"At day care, bigger kids pick on our son to get toys from him," earth son's father said. I'm no parent (yet), and I'm all in favor of raising sensitive boys into terrific men who aren't jerks, but I certainly want my kid to be able to stand up for himself and be confident about it. If an epidural or anesthetized c-section is somehow part of that process, I'm not going to avoid it. After all, who undergoes any other kind of surgery without anesthesia or painkillers?

Bring on the drugs. And fast.


Kassie said...

I know lots of people with diabetes who are disappointed at the medically intense pregnancy - and the increased likelihood of a c-section. I think it's tough to balance a desire for a more natural approach with the need to do what has to be done for a healthy baby.

I had 2 c-sections and felt little or no remorse about never having labored. All's well that ends well, right? But if there is hope for a 'natural' delivery, I understand the disappointment.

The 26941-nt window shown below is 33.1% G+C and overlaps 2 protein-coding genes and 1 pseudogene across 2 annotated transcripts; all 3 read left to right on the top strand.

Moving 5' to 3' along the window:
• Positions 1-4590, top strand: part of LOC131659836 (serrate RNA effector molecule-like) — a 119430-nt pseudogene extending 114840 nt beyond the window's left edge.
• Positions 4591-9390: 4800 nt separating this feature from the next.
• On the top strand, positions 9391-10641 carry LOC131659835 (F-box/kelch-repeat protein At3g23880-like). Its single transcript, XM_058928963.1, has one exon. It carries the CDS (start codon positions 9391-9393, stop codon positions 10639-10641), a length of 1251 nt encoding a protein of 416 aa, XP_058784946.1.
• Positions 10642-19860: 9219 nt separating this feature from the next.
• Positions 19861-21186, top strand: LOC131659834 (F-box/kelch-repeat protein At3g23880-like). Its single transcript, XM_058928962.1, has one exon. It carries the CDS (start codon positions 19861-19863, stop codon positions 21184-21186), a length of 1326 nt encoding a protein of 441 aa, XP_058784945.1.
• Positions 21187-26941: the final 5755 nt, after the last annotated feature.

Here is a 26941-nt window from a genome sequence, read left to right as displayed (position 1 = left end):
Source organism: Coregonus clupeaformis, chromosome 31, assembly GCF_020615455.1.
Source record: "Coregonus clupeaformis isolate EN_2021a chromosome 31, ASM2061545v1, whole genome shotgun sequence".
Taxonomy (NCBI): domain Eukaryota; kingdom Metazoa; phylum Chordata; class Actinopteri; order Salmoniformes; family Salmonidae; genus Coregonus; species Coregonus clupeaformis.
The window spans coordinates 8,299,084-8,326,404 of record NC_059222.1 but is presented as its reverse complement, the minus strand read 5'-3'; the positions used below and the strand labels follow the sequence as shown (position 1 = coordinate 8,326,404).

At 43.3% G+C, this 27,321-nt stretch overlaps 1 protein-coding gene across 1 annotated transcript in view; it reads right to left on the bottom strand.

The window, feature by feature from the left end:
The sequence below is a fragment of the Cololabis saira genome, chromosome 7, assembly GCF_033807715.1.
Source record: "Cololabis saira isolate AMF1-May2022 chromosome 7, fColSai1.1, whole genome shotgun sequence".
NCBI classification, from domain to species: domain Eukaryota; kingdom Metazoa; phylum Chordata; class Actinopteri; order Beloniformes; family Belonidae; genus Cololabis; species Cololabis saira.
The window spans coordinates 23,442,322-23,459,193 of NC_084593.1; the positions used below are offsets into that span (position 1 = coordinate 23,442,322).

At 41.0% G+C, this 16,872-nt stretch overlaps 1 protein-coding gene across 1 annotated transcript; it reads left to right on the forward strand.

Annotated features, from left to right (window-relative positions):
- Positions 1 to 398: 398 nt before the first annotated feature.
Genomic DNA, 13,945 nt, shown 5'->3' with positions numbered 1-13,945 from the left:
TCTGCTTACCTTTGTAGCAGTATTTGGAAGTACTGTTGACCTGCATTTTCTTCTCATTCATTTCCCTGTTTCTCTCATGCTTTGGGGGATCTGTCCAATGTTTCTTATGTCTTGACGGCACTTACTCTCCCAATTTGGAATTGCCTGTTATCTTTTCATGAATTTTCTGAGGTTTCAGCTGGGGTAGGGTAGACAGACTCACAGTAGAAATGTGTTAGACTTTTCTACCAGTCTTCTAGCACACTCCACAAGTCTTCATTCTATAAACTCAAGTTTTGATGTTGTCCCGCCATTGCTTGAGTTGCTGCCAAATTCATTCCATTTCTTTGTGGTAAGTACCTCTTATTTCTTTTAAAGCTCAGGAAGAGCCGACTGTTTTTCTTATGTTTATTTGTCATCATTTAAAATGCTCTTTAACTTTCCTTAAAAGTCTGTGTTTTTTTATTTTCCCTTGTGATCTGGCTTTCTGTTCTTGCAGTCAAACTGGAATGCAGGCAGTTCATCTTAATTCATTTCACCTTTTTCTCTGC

I think women with diabetes who work with OB's experienced with diabetes get the benefit of a closely monitored pregnancy without the assumptions that sometimes come with diabetes. My second OB told me during our first visit that he 'sections all his diabetics at 38 weeks, or induces them if they really want to try it'. Had I been a less confident or experienced mom, this would have disappointed me. As it was, I knew I was headed for a c anyway (and would be lucky to get to 38 weeks) so it didn't faze me. My second was quite a contrast from my first, where the hospital offered me induction up to the very last minute (which, at 31 weeks with pre-e, not the least bit dilated, and sick as a dog after 36 hours of magnesium sulfate, I thought was just silly).

Penny said...